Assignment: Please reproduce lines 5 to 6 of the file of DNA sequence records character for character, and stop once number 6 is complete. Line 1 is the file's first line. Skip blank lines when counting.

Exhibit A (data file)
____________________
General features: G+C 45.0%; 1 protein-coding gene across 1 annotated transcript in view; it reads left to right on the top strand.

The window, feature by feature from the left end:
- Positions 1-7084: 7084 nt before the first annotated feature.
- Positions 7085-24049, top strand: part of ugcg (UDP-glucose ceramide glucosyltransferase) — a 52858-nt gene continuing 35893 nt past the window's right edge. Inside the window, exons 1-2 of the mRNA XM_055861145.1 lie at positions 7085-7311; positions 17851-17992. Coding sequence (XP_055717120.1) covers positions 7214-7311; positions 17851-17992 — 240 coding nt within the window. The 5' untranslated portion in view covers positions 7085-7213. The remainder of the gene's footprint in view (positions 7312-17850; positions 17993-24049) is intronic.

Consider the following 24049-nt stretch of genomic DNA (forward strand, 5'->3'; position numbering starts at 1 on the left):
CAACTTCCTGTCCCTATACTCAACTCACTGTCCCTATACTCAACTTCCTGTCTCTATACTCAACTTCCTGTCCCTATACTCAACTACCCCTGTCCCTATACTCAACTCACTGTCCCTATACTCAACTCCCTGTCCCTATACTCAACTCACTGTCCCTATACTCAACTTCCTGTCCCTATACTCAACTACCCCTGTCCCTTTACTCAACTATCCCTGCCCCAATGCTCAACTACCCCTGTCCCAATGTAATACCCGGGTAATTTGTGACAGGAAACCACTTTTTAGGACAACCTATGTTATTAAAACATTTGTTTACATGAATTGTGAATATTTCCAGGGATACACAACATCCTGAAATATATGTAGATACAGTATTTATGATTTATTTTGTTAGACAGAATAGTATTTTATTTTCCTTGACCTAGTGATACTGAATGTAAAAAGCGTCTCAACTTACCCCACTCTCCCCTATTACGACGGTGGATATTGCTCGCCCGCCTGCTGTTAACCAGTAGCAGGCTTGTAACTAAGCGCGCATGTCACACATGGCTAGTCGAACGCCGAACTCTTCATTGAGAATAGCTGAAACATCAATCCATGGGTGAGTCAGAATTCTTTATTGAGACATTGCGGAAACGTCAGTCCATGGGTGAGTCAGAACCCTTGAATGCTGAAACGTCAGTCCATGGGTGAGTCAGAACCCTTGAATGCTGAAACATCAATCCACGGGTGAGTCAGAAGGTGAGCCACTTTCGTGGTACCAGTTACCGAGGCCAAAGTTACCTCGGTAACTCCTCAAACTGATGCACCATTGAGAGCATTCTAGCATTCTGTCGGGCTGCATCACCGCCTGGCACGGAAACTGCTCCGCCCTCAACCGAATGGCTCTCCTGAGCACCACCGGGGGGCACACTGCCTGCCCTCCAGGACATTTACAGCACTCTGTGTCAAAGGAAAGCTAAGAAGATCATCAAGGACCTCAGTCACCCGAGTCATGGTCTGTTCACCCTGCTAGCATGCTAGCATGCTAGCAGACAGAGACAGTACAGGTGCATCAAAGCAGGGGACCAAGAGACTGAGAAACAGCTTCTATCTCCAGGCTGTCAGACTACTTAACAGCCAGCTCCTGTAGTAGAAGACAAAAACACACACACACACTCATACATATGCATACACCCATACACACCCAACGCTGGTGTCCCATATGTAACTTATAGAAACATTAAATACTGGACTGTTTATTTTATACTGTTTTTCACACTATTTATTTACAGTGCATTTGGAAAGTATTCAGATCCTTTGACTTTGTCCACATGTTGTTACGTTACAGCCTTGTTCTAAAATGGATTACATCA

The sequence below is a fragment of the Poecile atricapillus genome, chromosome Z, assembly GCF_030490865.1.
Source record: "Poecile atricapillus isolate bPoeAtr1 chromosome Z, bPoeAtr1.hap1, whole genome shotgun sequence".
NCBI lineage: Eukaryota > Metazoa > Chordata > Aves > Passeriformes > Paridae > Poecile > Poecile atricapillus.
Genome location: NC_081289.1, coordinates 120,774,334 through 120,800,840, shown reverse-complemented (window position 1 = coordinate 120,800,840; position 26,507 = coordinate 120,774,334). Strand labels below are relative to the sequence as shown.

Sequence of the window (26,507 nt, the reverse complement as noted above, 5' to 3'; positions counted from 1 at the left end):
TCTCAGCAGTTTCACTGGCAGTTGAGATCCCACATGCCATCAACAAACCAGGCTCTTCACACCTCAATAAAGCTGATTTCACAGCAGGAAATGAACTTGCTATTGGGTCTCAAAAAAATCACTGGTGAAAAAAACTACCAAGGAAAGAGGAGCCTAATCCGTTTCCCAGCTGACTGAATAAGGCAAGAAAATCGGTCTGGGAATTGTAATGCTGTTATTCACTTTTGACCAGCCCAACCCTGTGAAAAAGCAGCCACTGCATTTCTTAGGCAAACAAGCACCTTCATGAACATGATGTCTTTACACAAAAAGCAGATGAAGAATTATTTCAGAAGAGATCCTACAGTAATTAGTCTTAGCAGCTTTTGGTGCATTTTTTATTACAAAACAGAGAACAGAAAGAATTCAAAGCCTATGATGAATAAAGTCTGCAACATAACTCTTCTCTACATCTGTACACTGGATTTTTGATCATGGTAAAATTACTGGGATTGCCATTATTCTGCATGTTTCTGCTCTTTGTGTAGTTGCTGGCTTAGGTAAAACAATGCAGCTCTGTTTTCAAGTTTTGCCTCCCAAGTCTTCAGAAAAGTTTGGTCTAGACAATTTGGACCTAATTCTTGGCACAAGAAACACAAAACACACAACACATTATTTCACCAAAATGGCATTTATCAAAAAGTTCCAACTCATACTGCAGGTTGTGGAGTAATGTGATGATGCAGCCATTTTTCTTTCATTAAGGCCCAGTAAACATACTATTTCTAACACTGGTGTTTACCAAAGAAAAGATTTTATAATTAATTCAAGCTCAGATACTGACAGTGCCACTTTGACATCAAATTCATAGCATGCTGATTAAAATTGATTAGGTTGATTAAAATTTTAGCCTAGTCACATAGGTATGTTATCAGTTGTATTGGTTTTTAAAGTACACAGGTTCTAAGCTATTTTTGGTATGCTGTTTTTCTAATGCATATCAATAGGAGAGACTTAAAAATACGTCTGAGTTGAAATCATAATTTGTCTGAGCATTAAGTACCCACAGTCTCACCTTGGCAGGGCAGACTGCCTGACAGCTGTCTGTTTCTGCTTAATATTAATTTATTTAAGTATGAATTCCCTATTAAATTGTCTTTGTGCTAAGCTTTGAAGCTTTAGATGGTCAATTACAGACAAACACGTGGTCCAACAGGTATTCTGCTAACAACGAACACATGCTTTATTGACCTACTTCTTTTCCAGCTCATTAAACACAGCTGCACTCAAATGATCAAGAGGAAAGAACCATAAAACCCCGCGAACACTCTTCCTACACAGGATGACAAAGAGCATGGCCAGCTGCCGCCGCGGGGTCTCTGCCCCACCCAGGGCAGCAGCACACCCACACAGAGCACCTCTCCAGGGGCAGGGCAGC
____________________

Consider the following 24049-nt stretch of genomic DNA (forward strand, 5'->3'; position numbering starts at 1 on the left):
CAACTTCCTGTCCCTATACTCAACTCACTGTCCCTATACTCAACTTCCTGTCTCTATACTCAACTTCCTGTCCCTATACTCAACTACCCCTGTCCCTATACTCAACTCACTGTCCCTATACTCAACTCCCTGTCCCTATACTCAACTCACTGTCCCTATACTCAACTTCCTGTCCCTATACTCAACTACCCCTGTCCCTTTACTCAACTATCCCTGCCCCAATGCTCAACTACCCCTGTCCCAATGTAATACCCGGGTAATTTGTGACAGGAAACCACTTTTTAGGACAACCTATGTTATTAAAACATTTGTTTACATGAATTGTGAATATTTCCAGGGATACACAACATCCTGAAATATATGTAGATACAGTATTTATGATTTATTTTGTTAGACAGAATAGTATTTTATTTTCCTTGACCTAGTGATACTGAATGTAAAAAGCGTCTCAACTTACCCCACTCTCCCCTATTACGACGGTGGATATTGCTCGCCCGCCTGCTGTTAACCAGTAGCAGGCTTGTAACTAAGCGCGCATGTCACACATGGCTAGTCGAACGCCGAACTCTTCATTGAGAATAGCTGAAACATCAATCCATGGGTGAGTCAGAATTCTTTATTGAGACATTGCGGAAACGTCAGTCCATGGGTGAGTCAGAACCCTTGAATGCTGAAACGTCAGTCCATGGGTGAGTCAGAACCCTTGAATGCTGAAACATCAATCCACGGGTGAGTCAGAAGGTGAGCCACTTTCGTGGTACCAGTTACCGAGGCCAAAGTTACCTCGGTAACTCCTCAAACTGATGCACCATTGAGAGCATTCTAGCATTCTGTCGGGCTGCATCACCGCCTGGCACGGAAACTGCTCCGCCCTCAACCGAATGGCTCTCCTGAGCACCACCGGGGGGCACACTGCCTGCCCTCCAGGACATTTACAGCACTCTGTGTCAAAGGAAAGCTAAGAAGATCATCAAGGACCTCAGTCACCCGAGTCATGGTCTGTTCACCCTGCTAGCATGCTAGCATGCTAGCAGACAGAGACAGTACAGGTGCATCAAAGCAGGGGACCAAGAGACTGAGAAACAGCTTCTATCTCCAGGCTGTCAGACTACTTAACAGCCAGCTCCTGTAGTAGAAGACAAAAACACACACACACACTCATACATATGCATACACCCATACACACCCAACGCTGGTGTCCCATATGTAACTTATAGAAACATTAAATACTGGACTGTTTATTTTATACTGTTTTTCACACTATTTATTTACAGTGCATTTGGAAAGTATTCAGATCCTTTGACTTTGTCCACATGTTGTTACGTTACAGCCTTGTTCTAAAATGGATTACATCA